Miss Ong Choo Eng, a senior nurse clinician at SGH, is impressed by how Mr Lee is always thinking of new ideas to keep patients happy.
"He holds weekly karaoke sessions. Some of them don't speak much usually but get happy when they sing because they temporarily forget the pain."
"I am thankful for how he is proactively thinking of ideas and coming up with plans to help them. He is a delight to be around and is optimistic."
Mr Lee's charity is the local Sree Narayana Mission nursing home, founded in 1948, which cares for the elderly and sick and provides financial assistance to those in need.
Bringing the kampung spirit to his HDB flat
Mr Hamzah Osman is the ideal neighbour.
The 49-year-old architectural technician voluntarily pays for and personally decorates his Housing Board flat corridor and elevator lobby for holidays and festive occasions. The handyman also readily helps neighbours whose pipes or lights need fixing.
Mr Hamzah never shuts the door of his flat at Block 700B, Ang Mo Kio Avenue 6.
Neighbours often drop by for a chat before heading home. He does not even lock his door if he heads downstairs to run errands, a throwback to the kampung days of the past.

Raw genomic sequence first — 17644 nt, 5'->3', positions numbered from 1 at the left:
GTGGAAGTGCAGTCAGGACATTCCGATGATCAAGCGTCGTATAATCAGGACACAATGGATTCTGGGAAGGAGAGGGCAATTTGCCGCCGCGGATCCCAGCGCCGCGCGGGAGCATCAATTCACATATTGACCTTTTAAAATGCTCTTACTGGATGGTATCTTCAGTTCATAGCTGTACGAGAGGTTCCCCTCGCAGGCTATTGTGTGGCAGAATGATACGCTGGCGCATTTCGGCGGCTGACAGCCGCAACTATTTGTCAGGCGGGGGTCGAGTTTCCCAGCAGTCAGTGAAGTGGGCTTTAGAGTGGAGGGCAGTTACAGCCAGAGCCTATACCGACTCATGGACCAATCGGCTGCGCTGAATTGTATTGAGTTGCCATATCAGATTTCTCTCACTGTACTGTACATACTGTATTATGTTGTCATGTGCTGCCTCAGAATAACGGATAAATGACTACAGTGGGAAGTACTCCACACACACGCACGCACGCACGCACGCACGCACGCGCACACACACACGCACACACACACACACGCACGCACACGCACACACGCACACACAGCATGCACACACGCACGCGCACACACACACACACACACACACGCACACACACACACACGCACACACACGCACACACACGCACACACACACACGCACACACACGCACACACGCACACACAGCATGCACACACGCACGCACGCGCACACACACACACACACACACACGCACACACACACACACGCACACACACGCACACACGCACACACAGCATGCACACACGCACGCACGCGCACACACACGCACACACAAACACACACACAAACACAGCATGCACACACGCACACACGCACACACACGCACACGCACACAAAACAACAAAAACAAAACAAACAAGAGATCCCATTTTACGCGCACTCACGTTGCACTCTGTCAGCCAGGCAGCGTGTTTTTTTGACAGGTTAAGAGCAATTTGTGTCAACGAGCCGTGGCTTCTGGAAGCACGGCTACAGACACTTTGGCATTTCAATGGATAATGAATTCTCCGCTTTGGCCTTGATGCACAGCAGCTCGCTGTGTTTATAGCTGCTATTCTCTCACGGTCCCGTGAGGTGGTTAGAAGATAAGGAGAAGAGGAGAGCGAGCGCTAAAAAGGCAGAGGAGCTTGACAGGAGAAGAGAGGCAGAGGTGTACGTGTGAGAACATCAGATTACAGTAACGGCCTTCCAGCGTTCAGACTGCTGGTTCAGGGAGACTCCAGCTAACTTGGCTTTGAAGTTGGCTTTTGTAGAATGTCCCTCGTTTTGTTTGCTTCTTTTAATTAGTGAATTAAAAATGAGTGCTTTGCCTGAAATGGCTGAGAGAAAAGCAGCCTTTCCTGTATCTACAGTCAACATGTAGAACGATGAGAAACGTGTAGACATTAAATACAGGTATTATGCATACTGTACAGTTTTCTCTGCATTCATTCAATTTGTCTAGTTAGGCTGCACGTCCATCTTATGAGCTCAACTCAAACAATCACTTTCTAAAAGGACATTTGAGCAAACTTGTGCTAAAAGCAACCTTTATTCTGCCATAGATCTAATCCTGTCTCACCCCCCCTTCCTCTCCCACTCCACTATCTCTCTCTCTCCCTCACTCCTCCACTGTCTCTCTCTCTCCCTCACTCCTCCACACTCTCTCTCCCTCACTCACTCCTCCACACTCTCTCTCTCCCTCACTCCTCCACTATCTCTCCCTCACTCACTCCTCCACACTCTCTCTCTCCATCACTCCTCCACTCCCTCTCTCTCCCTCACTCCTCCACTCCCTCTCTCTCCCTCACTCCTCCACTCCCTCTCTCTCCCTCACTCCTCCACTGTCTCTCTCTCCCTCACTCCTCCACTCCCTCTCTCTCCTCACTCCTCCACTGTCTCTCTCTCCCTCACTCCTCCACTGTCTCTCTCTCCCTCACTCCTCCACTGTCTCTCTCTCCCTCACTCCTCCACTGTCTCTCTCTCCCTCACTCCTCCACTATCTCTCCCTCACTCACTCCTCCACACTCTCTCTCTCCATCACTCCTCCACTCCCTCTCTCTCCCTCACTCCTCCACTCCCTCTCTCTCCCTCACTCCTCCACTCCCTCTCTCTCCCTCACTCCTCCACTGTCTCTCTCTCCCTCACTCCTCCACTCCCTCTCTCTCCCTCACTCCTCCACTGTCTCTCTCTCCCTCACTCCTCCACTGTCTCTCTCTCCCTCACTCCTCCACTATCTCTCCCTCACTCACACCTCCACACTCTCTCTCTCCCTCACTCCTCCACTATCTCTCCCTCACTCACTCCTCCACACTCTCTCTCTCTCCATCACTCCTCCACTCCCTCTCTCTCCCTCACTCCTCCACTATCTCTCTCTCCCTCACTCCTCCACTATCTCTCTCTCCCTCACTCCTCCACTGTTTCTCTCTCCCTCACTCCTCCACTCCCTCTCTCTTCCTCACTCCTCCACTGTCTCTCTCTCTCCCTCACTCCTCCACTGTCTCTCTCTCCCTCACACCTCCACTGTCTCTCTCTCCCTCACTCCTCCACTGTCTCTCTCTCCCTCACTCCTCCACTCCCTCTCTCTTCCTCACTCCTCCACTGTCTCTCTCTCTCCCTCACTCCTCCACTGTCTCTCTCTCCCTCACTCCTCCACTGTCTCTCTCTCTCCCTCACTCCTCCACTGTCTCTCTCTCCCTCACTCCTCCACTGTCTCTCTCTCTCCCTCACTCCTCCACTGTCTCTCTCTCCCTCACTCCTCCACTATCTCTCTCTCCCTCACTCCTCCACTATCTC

His kampung spirit extends to helping his neighbours with all things big and small.
Mr Hamzah offered to keep vigil for his neighbour's father funeral three years ago, so that the grieving man could get some sleep.
That neighbour is Mr Michael Teo, a 48-year-old assistant manager who has lived on the same storey as Mr Hamzah for 15 years. "Although we are from different races and religions, he and his wife offered to keep vigil for us... Which neighbour would be willing to do that?"
Mr Hamzah said: "They don't have a lot of relatives and we are close to them, so we do what we can to help."
More recently, a neighbour's three-year-old son was trapped in his room and Mr Hamzah was asked to help.
He pacified the crying child through the door and he calmed down immediately, as though Mr Hamzah's presence was enough to reassure the child.